1. Opinion

Put wastewater improvements first in climate resiliency planning | Column

Sea-level rise makes wastewater planning even more important, writes scientist Rob Young.
Signs at North Shore Park in St. Petersburg went up in 2016 to warn people to stay out of the water due to contamination from leaked wastewater from the city's overwhelmed sewer system. [Times (2016)]
Signs at North Shore Park in St. Petersburg went up in 2016 to warn people to stay out of the water due to contamination from leaked wastewater from the city's overwhelmed sewer system. [Times (2016)]
Published Oct. 29, 2019
Rob Young [Provided]

Around the state, Florida’s aging, inadequate wastewater collection and treatment systems are failing, and will increasingly fail, due to climate-driven flooding and storms combined with poorly managed growth.

Wastewater problems are particularly acute in St. Petersburg. By closing the Albert Whitted Wastewater Treatment Facility in 2015, the city reduced its treatment capacity, and the system’s ability to respond to long-term trends in precipitation and flooding. St. Petersburg’s growth compounded the problem.

In a harbinger of the climate to come, an unprecedented rainy season in 2015 and very wet Hurricane Hermine in 2016 deluged the region. Stormwater infiltrated the sewer systems, and overwhelmed treatment capacity. Consequently, St. Petersburg dumped approximately one billion gallons of partially treated sewage into the streets, into Tampa Bay and Boca Ciega Bay, into Clam Bayou or injected it into the aquifer. After Hurricane Irma, residents in southwest Florida also waded through flooded streets contaminated with their own wastewater. Health impacts from exposure to sewage were widely reported.

Powerful storms cause power outages that paralyze pumps at lift stations that direct wastewater toward treatment plants, causing backups. Resilient facilities rely on secondary power sources during storms. Where power is unavailable or inadequate, utilities must dump sewage.

Septic tanks are ubiquitous sources of contamination in Florida. Roughly a third of Floridians rely on onsite systems that, even when fully functioning, release nitrogen, phosphorus, fecal pathogens, and pharmaceuticals. Their outflows continuously place those dangerous substances into groundwater that moves through Florida’s sandy soils into surface waters.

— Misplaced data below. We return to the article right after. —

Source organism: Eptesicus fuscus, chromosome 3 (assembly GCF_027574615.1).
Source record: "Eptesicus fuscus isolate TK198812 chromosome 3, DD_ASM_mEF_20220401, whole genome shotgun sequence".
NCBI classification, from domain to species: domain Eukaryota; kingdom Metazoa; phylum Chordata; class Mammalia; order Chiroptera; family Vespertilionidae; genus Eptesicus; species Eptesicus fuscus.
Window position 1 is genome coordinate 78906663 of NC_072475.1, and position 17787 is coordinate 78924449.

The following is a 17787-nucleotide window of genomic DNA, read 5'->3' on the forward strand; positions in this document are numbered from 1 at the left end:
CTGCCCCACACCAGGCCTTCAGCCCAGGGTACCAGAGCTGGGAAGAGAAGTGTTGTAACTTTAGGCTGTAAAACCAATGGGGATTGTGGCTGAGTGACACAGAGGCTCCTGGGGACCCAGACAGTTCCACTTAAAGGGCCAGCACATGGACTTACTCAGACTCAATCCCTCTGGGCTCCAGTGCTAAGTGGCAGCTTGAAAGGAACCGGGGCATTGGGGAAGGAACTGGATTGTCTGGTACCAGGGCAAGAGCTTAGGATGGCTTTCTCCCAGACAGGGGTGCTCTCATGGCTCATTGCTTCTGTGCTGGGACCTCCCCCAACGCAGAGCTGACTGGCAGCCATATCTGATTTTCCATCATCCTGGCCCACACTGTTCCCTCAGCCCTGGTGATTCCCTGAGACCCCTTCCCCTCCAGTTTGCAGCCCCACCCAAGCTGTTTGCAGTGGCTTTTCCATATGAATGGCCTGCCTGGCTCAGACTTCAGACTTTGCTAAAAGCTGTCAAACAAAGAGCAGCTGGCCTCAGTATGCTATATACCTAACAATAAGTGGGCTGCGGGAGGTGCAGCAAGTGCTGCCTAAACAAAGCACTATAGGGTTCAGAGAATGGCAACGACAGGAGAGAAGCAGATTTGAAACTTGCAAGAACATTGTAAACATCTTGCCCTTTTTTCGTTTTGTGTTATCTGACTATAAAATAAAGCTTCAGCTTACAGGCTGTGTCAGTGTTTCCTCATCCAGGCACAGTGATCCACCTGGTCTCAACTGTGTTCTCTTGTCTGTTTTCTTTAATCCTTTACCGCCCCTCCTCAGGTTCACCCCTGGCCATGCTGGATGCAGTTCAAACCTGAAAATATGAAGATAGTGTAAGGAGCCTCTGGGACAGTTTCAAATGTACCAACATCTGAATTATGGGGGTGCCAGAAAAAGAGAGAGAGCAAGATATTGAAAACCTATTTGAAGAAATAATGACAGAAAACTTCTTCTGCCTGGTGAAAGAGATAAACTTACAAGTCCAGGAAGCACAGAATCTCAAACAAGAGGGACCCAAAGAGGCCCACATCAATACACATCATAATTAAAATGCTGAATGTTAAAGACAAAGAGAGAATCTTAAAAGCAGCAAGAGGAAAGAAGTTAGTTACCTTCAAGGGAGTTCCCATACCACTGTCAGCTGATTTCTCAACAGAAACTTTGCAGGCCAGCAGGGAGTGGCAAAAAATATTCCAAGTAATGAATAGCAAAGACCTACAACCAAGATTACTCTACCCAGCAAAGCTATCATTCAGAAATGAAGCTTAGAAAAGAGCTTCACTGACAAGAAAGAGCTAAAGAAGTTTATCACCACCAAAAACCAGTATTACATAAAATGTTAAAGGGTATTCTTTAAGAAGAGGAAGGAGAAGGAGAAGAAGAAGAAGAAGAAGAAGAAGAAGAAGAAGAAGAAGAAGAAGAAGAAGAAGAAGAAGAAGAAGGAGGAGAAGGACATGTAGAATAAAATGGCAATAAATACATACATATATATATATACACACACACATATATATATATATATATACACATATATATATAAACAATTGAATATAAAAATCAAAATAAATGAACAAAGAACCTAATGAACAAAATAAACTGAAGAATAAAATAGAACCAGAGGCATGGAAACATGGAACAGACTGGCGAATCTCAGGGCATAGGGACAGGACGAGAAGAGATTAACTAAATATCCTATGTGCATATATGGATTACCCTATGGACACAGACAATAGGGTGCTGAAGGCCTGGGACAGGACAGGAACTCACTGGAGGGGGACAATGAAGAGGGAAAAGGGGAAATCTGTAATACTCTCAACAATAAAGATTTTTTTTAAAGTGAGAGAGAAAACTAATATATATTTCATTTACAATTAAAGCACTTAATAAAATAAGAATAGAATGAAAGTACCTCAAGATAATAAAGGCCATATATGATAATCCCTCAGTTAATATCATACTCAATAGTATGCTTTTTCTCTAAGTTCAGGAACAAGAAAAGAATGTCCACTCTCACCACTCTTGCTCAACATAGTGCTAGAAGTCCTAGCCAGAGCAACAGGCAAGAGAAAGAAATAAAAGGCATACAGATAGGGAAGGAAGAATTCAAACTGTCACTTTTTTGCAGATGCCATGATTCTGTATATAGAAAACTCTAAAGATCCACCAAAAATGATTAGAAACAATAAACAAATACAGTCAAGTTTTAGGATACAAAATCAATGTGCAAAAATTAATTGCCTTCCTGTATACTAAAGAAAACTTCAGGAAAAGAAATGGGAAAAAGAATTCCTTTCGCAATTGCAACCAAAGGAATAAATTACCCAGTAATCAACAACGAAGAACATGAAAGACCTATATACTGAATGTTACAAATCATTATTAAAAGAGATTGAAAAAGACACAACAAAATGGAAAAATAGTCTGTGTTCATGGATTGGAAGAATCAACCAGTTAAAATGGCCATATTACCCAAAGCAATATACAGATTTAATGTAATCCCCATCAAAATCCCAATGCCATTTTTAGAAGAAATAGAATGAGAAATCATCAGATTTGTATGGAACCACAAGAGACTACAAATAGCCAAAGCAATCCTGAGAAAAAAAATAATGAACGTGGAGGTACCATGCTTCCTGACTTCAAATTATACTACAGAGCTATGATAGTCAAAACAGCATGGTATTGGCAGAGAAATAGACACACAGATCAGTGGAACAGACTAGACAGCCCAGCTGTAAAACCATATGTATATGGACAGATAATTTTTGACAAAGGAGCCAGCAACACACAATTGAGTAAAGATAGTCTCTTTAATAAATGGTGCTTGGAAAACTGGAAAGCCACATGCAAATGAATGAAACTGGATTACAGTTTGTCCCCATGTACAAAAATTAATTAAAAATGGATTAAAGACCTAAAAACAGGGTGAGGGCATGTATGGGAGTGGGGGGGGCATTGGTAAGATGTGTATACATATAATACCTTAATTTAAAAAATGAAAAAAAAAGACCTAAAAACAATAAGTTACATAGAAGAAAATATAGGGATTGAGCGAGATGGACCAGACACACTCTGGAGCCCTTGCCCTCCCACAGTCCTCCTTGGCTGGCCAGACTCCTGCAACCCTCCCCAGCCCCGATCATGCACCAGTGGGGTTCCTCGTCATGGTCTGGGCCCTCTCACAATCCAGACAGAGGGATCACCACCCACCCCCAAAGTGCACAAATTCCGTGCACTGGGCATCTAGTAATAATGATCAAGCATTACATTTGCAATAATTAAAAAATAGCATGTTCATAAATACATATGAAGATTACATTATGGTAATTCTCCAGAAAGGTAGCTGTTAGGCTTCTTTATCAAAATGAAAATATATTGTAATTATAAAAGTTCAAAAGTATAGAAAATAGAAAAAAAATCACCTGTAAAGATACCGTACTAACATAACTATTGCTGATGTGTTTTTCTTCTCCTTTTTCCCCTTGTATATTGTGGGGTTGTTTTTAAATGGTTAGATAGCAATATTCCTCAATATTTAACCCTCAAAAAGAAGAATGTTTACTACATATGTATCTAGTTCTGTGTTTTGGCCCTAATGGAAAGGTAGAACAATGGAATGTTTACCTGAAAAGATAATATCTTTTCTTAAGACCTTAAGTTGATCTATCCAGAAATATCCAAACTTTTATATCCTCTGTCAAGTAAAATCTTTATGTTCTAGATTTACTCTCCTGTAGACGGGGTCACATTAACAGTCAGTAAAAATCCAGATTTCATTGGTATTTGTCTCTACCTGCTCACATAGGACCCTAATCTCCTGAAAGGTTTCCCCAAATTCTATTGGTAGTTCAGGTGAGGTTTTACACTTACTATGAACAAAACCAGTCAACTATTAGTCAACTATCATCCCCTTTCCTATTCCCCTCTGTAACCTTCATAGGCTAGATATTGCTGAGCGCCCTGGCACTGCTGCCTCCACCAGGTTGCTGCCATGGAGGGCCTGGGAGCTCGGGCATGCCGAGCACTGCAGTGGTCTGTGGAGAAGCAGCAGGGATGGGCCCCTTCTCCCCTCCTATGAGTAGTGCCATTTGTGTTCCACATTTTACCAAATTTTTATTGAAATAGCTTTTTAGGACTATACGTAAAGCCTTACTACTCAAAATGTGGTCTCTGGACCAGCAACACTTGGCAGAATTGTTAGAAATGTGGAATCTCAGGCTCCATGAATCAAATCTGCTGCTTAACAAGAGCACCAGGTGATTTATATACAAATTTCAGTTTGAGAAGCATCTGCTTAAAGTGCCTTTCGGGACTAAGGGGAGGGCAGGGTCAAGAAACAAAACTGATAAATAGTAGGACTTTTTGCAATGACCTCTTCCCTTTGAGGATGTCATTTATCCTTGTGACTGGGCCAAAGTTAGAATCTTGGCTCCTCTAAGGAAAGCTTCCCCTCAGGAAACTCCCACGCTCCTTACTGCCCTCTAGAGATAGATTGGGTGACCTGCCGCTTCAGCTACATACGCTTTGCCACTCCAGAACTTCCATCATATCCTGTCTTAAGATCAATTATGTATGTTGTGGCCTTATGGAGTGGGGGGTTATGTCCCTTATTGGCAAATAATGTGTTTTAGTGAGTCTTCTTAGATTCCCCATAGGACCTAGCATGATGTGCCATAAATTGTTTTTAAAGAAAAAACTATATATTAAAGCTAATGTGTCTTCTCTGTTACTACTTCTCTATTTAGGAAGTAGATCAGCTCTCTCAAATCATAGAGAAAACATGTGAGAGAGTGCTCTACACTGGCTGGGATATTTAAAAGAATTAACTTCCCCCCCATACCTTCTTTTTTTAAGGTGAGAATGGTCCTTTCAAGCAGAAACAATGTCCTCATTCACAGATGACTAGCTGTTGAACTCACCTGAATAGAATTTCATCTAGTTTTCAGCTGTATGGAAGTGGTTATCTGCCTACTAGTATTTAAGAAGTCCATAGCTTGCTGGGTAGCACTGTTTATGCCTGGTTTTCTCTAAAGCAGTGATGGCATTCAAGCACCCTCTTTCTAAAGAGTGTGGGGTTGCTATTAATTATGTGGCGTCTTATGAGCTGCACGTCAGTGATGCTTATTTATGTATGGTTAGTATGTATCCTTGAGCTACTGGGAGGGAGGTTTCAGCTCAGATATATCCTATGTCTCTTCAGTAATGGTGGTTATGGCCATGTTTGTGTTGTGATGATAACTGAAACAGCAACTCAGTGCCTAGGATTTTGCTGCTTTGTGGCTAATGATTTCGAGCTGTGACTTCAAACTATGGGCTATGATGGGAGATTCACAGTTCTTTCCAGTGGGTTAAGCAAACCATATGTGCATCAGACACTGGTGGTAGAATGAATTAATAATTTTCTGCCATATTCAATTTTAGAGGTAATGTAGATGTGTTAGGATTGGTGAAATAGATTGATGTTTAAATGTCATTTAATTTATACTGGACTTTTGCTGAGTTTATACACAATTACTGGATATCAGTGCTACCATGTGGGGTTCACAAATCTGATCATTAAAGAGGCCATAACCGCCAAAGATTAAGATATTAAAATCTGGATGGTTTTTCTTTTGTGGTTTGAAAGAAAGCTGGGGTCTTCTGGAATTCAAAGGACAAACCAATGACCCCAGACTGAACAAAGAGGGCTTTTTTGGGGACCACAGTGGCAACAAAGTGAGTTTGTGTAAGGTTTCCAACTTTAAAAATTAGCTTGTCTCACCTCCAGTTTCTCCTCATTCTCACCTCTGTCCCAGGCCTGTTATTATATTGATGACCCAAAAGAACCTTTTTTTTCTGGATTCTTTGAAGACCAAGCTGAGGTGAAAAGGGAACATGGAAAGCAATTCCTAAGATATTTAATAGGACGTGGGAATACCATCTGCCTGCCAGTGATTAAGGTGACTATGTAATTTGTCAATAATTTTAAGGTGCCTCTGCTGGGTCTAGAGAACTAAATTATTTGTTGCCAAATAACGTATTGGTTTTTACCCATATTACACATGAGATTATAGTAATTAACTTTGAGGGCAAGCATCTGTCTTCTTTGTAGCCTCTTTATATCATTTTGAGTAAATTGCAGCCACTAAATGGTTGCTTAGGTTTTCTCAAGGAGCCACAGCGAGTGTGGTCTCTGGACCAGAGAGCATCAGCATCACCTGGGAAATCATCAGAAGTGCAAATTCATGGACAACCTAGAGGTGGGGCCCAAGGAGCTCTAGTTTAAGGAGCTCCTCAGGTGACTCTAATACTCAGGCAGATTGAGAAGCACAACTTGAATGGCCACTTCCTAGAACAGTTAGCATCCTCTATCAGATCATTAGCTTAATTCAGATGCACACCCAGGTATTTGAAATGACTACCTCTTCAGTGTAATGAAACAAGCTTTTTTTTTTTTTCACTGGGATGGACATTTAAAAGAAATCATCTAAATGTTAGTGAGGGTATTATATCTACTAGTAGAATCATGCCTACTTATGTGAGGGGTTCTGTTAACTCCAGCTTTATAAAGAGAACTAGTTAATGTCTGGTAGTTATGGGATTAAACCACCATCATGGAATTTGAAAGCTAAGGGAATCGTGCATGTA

Sea-level rise is lifting the groundwater table beneath the entire coastal zone. So king tides and rainfall-induced flooding events more regularly saturate septic drain fields, which increases the amount of pollution destined for the state’s priceless waters.

Resilience investments must follow logical sequencing and construction. Florida needs a sweeping septic-to-sewer conversion plan, one that upgrades treatment capacity at sewage processing plants, and extends sewer mains to residences and businesses. Wastewater pipes must be watertight and elevated. Lift stations and treatment facilities need secondary power sources that operate off the electrical grid after hurricanes.

As a scientist who advises coastal planners around the world, I urge Florida’s elected officials to learn from the failings of St. Petersburg. Please prioritize wastewater improvements in resiliency planning. The costs of inaction are far more expensive than the improvements. Wastewater contamination and pollution already cascade painfully through Florida’s economy and environment, resulting in lost tourism due harmful algal blooms, damaged fisheries, and declining home values near impacted water bodies.

I also urge state and federal legislators to increase grant and loan funding for wastewater infrastructure adaptation efforts through new revenue sources.

Invest now and you’ll save your utility customers significant money over the long haul, while protecting home values and reducing their exposure to dangerous pathogens and harmful algal blooms.

Rob Young is a Florida-licensed professional geologist and director of the Program for the Study of Developed Shorelines at Western Carolina University. He is also a steering committee member of the American Water Security Project.


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